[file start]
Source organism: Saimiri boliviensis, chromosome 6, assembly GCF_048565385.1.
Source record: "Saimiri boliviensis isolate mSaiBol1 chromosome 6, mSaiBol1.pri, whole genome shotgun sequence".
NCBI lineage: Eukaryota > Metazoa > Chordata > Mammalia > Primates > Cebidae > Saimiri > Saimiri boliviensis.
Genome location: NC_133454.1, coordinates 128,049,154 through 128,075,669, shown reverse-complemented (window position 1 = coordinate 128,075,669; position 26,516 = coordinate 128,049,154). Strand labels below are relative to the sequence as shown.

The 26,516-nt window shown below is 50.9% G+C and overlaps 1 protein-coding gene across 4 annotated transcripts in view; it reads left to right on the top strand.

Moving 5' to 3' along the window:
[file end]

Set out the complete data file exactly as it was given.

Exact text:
Source organism: Saimiri boliviensis, chromosome 6, assembly GCF_048565385.1.
Source record: "Saimiri boliviensis isolate mSaiBol1 chromosome 6, mSaiBol1.pri, whole genome shotgun sequence".
NCBI lineage: Eukaryota > Metazoa > Chordata > Mammalia > Primates > Cebidae > Saimiri > Saimiri boliviensis.
Genome location: NC_133454.1, coordinates 128,049,154 through 128,075,669, shown reverse-complemented (window position 1 = coordinate 128,075,669; position 26,516 = coordinate 128,049,154). Strand labels below are relative to the sequence as shown.

The 26,516-nt window shown below is 50.9% G+C and overlaps 1 protein-coding gene across 4 annotated transcripts in view; it reads left to right on the top strand.

Moving 5' to 3' along the window: